Digital citizenship

Bost, Danielle

IL

Isman, A. & Canan Gungoren, O. (2014). Digital citizenship. Turkish Online Journal of Educational Technology – TOJET, 13(1), 73-77. Retrieved from https://eric.ed.gov/?q=digital+citizenship&pr=on&ft=on&id=EJ1018088.

Article focuses on “touchpoints” of digital citizenship.

Very beneficial as an introduction for digital citizenship and how to help students become “digital citizens.”


Why Technology Alone Won’t Fix Schools

Iansito, Karah

IL

Toyama, K. (2015, June 3).  Why technology alone won’t fix schools.  The Atlantic. Retrieved
Summary
Toyama argues in this article that if inequality is what ails public education, technology alone can not help, and, in fact, will only serve to amplify existing inequities.  
Evaluation
Reading this article was a bit of a revelation to me.  I have been an English teacher for 14 years in a diverse socio-economic public school, and have long felt skeptical about the advent of technology in the classroom.  This article named for me what I have been feeling.  I came to the article via a book given to me by my supervisor, Amplify:  Digital Teaching and Learning in the K-6 Classroom by Katie Muhtaris and Kristin Ziemke.

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The critical 21st century skills every student needs and why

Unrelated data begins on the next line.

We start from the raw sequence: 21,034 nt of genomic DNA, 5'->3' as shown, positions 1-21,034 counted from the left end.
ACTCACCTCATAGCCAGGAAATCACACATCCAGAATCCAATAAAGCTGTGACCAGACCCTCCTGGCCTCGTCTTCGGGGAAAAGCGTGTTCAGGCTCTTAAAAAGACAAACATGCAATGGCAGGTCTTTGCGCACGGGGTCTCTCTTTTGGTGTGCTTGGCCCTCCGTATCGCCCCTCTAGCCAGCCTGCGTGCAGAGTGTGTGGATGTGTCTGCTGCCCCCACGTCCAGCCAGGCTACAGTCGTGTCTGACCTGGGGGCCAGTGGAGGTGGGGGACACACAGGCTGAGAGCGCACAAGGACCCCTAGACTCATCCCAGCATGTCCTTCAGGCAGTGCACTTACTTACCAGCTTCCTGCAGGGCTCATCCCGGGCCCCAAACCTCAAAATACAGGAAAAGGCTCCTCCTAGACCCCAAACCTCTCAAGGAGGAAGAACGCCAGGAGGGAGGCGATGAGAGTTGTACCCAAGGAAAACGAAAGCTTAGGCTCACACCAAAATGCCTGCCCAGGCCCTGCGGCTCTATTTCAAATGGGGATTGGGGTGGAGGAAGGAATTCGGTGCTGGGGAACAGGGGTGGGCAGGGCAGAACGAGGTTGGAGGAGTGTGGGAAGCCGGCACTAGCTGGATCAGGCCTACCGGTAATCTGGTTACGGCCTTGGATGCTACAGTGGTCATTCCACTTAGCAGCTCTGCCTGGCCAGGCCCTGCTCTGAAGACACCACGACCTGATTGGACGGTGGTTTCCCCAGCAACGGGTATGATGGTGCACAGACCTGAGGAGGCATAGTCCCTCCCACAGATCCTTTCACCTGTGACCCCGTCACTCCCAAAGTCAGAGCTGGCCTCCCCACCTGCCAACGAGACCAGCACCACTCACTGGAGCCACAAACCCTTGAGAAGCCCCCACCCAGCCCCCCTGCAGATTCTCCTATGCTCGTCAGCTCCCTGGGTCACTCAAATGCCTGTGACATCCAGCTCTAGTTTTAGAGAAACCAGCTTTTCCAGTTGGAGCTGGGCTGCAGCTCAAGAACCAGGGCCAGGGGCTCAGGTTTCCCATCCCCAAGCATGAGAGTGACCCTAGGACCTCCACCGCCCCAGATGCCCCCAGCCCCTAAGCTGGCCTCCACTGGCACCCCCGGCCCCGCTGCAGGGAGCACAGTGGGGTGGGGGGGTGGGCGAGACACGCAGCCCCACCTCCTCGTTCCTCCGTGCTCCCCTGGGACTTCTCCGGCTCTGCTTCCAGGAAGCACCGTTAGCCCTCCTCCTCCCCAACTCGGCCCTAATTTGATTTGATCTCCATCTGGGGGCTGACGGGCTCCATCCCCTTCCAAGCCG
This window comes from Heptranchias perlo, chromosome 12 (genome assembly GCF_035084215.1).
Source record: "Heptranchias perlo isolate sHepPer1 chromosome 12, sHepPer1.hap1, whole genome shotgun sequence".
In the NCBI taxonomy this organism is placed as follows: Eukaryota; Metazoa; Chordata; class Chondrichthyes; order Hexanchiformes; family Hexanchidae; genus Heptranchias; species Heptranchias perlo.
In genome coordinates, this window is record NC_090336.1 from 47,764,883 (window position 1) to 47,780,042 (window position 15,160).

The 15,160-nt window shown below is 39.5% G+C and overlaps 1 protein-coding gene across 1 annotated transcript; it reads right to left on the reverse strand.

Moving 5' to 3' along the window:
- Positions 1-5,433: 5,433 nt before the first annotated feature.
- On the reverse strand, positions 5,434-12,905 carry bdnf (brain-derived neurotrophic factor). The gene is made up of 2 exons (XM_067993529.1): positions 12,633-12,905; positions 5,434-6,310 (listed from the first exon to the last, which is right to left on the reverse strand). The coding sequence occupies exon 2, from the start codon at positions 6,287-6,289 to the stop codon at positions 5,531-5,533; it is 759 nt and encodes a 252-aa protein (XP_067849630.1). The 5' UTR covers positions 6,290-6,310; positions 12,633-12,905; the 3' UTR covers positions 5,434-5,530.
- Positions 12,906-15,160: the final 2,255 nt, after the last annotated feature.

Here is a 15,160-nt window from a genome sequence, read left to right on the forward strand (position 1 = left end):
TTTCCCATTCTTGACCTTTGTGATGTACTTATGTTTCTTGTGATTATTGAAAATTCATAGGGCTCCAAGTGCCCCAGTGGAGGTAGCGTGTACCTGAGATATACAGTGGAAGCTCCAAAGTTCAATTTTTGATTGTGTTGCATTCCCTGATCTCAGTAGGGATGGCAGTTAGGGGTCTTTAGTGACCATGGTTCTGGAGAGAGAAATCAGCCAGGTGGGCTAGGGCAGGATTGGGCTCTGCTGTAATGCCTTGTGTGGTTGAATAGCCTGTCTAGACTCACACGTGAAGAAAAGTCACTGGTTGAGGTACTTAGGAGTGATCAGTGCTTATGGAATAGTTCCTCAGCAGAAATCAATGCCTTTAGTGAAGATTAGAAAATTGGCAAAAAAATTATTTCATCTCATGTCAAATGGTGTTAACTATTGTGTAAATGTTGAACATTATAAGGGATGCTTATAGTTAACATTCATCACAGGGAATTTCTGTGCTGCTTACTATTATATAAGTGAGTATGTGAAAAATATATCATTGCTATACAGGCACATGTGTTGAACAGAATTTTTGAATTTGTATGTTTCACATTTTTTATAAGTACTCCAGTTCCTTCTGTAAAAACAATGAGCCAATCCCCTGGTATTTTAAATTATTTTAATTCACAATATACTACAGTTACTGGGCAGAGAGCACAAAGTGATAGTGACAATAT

DiZazzo, Cynthia
IL
Watanabe-Crockett, L. (2016, August 2). The critical 21st century skills every student needs and why. Retrieved from https://globaldigitalcitizen.org/21st-century-skills-every-student-needs
Summary:
With input from educators, administrators, and researchers from various countries and communities, the Global Digital Citizen Foundation (GDCF) has compiled a list of skills necessary for students to be productive, lifelong learners. The skills deemed by GDCF to be most essential to student success in the 21st century include: problem solving, creativity, analytical thinking, collaboration, communication, and ethics, action and accountability. Each of this skills is first defined and then described in relationship to student success.
Evaluation:

Unpretentious and understandable, Watanabe-Crocket’s definitions and descriptions of the essential student skill set create a foundation for educators to build upon and promote in their teaching practices. Further tools and questions for further developing a 21st century learning environment are included at the article’s conclusion.